03 June 2023

South Africa: “(R)research shows that reducing trading hours is an effective way to curb alcohol consumption and its associated harms.” The government of Western Cape province – nowhere in Africa is alcohol consumption higher than in South Africa, and nowhere in the country is alcohol consumption higher than in the Western Cape – proposes earlier closing hours for where onsite alcohol consumption takes place. The article’s author’s research looked into expected effects of 12 p.m., 1 a.m. and 2 a.m. closing hours. Result: “limiting the hours for onsite consumption of alcohol will save lives. It will also prevent alcohol-related diseases and injuries, and reduce hospital and crime prevention costs” but, unsurprisingly, it will reduce “national tax revenue and revenue to the alcohol industry”. 2 a.m. closing time only slightly improves things, midnight is a lot better. Other measures will need to complement earlier closing hours for the provincial government’s anti-alcohol policy to be even more successful.

02 June 2023

A sick person gets a hundred advisers
BBC Africa Live 02 June 2023. 6:38 Proverb of the day. A Somali proverb sent by Abdullahi Jaran in Mogadishu, Somalia

Free secondary education: It sounds like a good idea. But can countries “with resource constraints” afford it? According to Malala Fund, a global education NGO, free upper secondary education is “regressive in nature” (favours the rich) “and might not be affordable for low-income countries”. The article’s author recommends that “free education should be introduced gradually, starting with the lowest levels” and proceed gradually. Lower secondary education is now fee-free in almost half of all African countries. Two problems remain for poor children: most are not eligible for not having completed primary school plus fees are only half the (financial) problem, with non-fee expenses (textbooks, school uniforms, meals, transport) not covered in such programmes. Despite this, these programmes are very costly (unsustainably so in some cases) – and they benefit the better-off instead of the poor.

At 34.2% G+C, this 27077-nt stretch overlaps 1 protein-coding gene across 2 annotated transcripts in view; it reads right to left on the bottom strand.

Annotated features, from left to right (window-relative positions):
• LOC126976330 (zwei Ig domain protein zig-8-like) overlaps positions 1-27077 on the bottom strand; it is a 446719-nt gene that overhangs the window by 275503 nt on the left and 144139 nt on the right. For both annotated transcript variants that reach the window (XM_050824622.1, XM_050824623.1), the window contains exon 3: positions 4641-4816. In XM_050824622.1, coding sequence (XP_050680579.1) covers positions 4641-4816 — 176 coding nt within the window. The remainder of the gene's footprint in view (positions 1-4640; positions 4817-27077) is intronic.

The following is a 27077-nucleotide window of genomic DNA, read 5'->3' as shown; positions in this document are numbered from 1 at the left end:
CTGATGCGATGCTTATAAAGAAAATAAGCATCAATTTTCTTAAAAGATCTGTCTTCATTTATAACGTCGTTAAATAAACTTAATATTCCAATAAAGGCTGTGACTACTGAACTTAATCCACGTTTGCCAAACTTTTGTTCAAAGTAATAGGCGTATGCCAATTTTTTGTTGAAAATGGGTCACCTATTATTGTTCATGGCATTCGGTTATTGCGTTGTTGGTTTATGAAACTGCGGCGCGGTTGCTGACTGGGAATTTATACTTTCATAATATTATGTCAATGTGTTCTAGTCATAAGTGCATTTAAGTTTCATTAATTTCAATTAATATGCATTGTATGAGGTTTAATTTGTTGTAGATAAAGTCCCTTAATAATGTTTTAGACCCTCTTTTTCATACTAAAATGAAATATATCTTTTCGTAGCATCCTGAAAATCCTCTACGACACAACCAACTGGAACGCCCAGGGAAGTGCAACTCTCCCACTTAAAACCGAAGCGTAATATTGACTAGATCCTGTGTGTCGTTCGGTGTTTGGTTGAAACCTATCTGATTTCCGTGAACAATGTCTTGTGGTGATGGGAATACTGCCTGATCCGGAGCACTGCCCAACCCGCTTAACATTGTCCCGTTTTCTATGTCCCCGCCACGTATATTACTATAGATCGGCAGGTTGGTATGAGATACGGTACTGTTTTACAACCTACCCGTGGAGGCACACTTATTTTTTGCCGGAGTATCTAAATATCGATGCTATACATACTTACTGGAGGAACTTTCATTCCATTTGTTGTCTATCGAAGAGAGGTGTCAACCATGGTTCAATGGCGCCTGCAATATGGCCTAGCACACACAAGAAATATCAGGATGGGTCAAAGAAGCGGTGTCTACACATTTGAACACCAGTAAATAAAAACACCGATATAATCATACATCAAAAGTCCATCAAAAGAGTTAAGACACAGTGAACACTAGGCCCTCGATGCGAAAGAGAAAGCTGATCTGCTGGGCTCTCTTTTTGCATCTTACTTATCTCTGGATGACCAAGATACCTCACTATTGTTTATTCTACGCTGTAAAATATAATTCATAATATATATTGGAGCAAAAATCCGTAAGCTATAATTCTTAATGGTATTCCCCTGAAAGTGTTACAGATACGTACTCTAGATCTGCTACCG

Cycling/Lagos: With traffic jams legendary in the country’s economic hub, “there are growing groups of Lagosians championing the bicycle”, fears concerning security, low prestige (the rich drive, the poor cycle) and lack of cycling infrastructure act as breaks on the trend. The economic and environmental and health benefits of switching from driving to cycling are evident.

Benin: A large part of Benin’s population so far bought Nigerian subsidised fuel smuggled over the border. Since Tinubu’s announcement that subsidies would be scrapped, prices in Benin have almost doubled.
BBC Africa Live 02 June 2023. 14:01

Angola: Fuel subsidies have been abolished. As from yesterday Thursday, petrol costs 300 instead of 160 kwanzas – the new prize amounting to half a USD. Public service vehicles and motorcycles have been exempted from the price rises.
BBC Africa Live 02 June 2023. 9:31

South Africa/Power Cuts: The article discusses present alternatives to Eskom provisioning and makes suggestions how to solve the energy crisis: “unbundle Eskom and establish the market operator”, i.e. get rid of Eskom’s monopoly and establish a sort of stock exchange for energy + build connection capacity + have the market operator build large-scale photovoltaic/battery capacity.

South Africa/Harry Oppenheimer: The article is a critique of Michael Cardo’s biography of the mining magnate, son of the founder of the Oppenheimer empire (Anglo and De Beers) who consolidated it. The biography shows him as a person, assesses his liberalism and “profiles his behind-the-scenes influence as a magnate”. He was no die-hard apartheid man, but “he clung to a belief in political segregation. His liberalism allowed for more humane treatment of black people while denying them equal rights.” After his retirement (in 1982 – born in 1908 he lived until 2000) he went on mingling in politics. Mandela, after his liberation, was often a guest of his, with Oppenheimer’s objective to make him abandon nationalisation and make him see the importance of private enterprise.